Mama’s Punjabi Recipes: Loon Mirch da Parantha (Salt ‘n’ Pepper Crispy Flatbread)


If you want to make a true Punjabi really happy about a meal, just tell him or her that you’ll be serving hot paranthas and they will come right over. They might even invite themselves over if they smell the paranthas being cooked on a hot tava (flatplate). There’s just something about the smell of a hot parantha becoming crisp with just a little sizzle as it fluffs up, that is undeniably inviting.

The word parantha comes from parat (turn over) and atta (flour) and it is pronounced in various ways across India and other places where Indians have settled, like Mauritius, Burma and Malaysia.

Paranthas are thicker and more substantial than chappatis or rotis because of using more dough – which is rolled twice – and coating with ghee (clarified butter) or oil while cooking. There are at least 50 types of often-made paranthas but many more could be made with different ingredients and a little imagination. The secret is to know how to stuff the atta and then cook it on the tava without the dough falling apart.

A homemade Punjabi parantha is usually 8 to 10 inches round and nearly ¼ inch thick. It is made of twice-rolled dough, with a little dab of oil and then cooked on each side till there is a crispy, golden brown top layer, which can only happen when you coax the dough to actually puff up and NOT press down hard on it while cooking. Then the crispy side is coated with some butter or oil and served piping hot.

And the easiest parantha to make is the loon-mirch (salt and red pepper with a pinch of ajwain (carom seeds)) one which is a favorite of little kids who hate to eat crumbling pieces of stuffing falling out while they tear the bread apart. It was a favorite of my kids who would often sit side-by-side at the kitchen table and eat the parantha with a fried egg on top and a little chilled butter on the side! They loved the crispy edges of the parantha and the eggs!!

500gm kanak (gehon) ka atta (wheat flour)
2 tbsp tael (olive oil or vegetable oil)
1 1/2 cups pani (water)
1/4 tsp namak (salt) per parantha
1/4 tsp mirch (red pepper) per parantha
1/4 tsp ajwain (carom seeds) per parantha – optional

1.  Pour the atta into a bowl (stainless steel is best); pour in the water a little at a time and knead into dough. Make sure that the dough is not hard but not too soft. It shouldn’t stick to the hands or the bowl. Cover and set the dough aside for 30 minutes.
2.    Grease your hands with a dab of oil. Pinch off a small amount of dough and roll it in the palms of your hands into a 2-inch round paada (ball).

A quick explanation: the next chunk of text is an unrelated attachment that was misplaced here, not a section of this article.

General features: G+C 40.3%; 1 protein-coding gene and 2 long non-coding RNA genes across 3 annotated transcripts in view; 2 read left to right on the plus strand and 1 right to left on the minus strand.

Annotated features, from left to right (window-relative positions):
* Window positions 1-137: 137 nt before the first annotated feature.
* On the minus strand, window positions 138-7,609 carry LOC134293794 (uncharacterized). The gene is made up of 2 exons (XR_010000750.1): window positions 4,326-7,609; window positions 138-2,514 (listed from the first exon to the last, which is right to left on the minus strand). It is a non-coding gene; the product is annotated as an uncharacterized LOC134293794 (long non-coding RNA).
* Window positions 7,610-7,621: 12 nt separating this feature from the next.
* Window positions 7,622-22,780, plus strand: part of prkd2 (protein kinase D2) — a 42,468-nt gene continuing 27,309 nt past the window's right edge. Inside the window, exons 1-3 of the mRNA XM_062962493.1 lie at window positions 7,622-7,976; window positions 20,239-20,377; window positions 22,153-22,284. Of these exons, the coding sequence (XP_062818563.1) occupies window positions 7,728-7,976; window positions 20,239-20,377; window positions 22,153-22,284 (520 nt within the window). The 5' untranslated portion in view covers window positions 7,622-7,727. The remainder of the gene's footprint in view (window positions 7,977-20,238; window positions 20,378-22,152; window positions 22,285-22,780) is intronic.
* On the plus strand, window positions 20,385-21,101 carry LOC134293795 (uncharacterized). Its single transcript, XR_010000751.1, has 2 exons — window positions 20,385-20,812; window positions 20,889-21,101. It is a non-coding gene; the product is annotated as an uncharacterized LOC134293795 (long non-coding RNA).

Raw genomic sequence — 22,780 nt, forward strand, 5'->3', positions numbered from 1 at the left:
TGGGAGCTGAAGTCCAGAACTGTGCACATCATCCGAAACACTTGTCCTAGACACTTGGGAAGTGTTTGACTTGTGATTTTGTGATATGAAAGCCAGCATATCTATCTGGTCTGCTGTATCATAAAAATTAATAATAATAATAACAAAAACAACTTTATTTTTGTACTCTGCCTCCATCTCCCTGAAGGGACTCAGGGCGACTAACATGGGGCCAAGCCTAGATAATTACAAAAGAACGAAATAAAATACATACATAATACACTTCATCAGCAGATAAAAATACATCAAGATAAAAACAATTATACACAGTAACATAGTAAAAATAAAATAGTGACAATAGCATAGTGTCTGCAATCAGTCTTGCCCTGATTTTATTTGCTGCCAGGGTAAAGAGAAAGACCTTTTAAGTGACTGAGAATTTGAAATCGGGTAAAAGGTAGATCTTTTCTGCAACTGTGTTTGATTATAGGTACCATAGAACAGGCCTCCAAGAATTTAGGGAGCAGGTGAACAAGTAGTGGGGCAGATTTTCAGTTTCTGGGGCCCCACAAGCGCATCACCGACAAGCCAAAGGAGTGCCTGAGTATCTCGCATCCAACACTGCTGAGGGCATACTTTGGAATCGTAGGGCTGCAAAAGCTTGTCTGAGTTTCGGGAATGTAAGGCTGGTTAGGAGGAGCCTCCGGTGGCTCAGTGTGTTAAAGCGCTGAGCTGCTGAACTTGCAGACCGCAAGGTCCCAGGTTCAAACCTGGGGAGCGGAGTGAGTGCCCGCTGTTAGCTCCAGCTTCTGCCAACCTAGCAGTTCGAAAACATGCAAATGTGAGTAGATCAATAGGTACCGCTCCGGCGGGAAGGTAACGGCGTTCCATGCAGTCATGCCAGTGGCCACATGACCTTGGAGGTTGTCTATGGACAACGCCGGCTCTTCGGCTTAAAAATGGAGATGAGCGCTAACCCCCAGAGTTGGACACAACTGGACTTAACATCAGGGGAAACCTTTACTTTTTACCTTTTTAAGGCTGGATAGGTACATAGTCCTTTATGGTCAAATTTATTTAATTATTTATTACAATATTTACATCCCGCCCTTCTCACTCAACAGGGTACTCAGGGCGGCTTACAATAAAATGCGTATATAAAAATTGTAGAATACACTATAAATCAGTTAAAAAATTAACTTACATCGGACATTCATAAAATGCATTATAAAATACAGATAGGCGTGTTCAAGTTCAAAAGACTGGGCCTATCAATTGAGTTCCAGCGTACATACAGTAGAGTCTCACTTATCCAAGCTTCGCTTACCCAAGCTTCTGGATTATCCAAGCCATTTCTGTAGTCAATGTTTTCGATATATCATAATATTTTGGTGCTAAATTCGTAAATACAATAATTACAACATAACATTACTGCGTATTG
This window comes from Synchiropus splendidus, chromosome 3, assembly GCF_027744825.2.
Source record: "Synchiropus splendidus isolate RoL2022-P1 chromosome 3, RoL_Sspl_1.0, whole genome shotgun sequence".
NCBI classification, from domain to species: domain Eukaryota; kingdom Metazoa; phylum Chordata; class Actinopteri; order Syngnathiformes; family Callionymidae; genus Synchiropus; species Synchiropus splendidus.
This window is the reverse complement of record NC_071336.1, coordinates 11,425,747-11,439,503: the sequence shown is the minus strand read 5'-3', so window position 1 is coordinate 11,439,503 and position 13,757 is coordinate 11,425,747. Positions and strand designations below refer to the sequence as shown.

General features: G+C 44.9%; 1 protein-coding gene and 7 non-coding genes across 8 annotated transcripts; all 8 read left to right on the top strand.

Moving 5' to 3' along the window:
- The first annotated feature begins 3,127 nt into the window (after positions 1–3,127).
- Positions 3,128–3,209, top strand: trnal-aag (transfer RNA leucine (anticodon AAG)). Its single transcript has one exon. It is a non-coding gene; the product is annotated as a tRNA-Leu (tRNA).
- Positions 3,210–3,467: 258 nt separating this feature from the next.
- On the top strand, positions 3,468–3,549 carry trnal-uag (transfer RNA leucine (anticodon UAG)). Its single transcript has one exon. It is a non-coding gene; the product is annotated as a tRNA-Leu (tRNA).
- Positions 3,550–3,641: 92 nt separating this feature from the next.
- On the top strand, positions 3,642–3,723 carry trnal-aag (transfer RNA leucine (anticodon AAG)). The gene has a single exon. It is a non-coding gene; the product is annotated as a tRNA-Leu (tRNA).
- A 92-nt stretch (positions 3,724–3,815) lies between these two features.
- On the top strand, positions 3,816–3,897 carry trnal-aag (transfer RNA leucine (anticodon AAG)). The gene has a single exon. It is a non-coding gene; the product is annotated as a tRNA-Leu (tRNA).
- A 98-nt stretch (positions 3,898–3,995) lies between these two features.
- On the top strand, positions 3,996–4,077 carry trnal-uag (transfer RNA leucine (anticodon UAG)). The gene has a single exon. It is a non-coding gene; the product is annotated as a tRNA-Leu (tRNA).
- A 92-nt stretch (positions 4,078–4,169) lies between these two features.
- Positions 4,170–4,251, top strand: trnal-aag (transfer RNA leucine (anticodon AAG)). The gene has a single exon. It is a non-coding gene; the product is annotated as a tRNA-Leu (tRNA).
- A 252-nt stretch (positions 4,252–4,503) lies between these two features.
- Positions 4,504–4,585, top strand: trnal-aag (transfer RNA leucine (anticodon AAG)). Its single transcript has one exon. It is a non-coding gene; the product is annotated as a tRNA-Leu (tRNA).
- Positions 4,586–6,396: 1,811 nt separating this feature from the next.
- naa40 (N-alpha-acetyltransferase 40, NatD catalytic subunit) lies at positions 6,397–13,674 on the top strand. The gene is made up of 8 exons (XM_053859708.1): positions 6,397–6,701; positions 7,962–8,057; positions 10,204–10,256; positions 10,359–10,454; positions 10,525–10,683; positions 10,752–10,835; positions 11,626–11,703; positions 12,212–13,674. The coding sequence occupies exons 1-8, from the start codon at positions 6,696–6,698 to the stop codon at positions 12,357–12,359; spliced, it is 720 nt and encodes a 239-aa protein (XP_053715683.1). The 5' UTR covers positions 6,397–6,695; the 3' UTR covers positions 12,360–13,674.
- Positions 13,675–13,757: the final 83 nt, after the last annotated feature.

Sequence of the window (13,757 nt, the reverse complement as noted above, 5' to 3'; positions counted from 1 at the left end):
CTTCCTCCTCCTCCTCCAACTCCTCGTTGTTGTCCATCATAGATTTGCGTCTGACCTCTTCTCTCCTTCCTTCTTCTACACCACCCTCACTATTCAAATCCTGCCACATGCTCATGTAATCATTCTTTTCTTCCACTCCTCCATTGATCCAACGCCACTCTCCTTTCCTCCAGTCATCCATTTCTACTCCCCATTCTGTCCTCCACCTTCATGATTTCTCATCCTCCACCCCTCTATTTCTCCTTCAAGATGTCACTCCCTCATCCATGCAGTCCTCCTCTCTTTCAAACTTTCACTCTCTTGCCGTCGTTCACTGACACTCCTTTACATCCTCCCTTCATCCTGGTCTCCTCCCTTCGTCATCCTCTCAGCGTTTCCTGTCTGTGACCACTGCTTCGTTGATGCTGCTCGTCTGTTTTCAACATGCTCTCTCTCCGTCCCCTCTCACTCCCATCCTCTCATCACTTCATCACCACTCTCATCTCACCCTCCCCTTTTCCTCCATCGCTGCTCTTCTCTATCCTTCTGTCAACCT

3.   Coat the counter top with some dry atta, then roll the ball out with a pin into a 4 inch disc.
4.  Throw in the salt and pepper, then gather off the ends off the dough in pleats with a pinch and then roll into a ball again. The ajwain is optional but helps with digestion and gives additional flavor.
5.   Carefully roll out the ball into an 8 to 10 inch disc, ¼ inches thick, trying not to put a tear in the dough.
6.   Put a small dab of oil on a hot tava (hotplate or skillet) and place the flattened disc on. When it puffs a bit and turn color, turn the pancake over. Turn the heat to medium low. Put another dab of oil on the tava and then turn it over again till it is fully cooked. A well-made parantha will actually puff up!
7.    These paranthas are best served hot with butter, plain yogurt, daal (lentils) or sabzi (vegetables).



There are only a few types of ways to make baingan bhartha (mashed sautéed eggplant), but there are two things that can really destroy the enjoyment of the dish. One is when the eggplant has been shredded and there are still long stringy filaments that run through it.
And the other is when there are just too many seeds left in the finished dish and you bite into them while eating. Depending on the way that the eggplant is roasted, make sure to take the extra time to remove the seeds before shredding. It is a little time consuming but the final result is in the tastiness of the dish.

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Shakuntla Malhotra is a skilled cook of Punjabi dishes made in the old-fashioned style that she learnt as a young woman in her ancestral home in Lyallpur (since renamed Faisalabad), India before it became part of Pakistan after the Partition in 1947. People have often admired her cooking for its simplicity and taste that comes with each mouthful. Even in her mid-eighties, she continues to cook daily and agreed to share some of her delectable Punjabi recipes.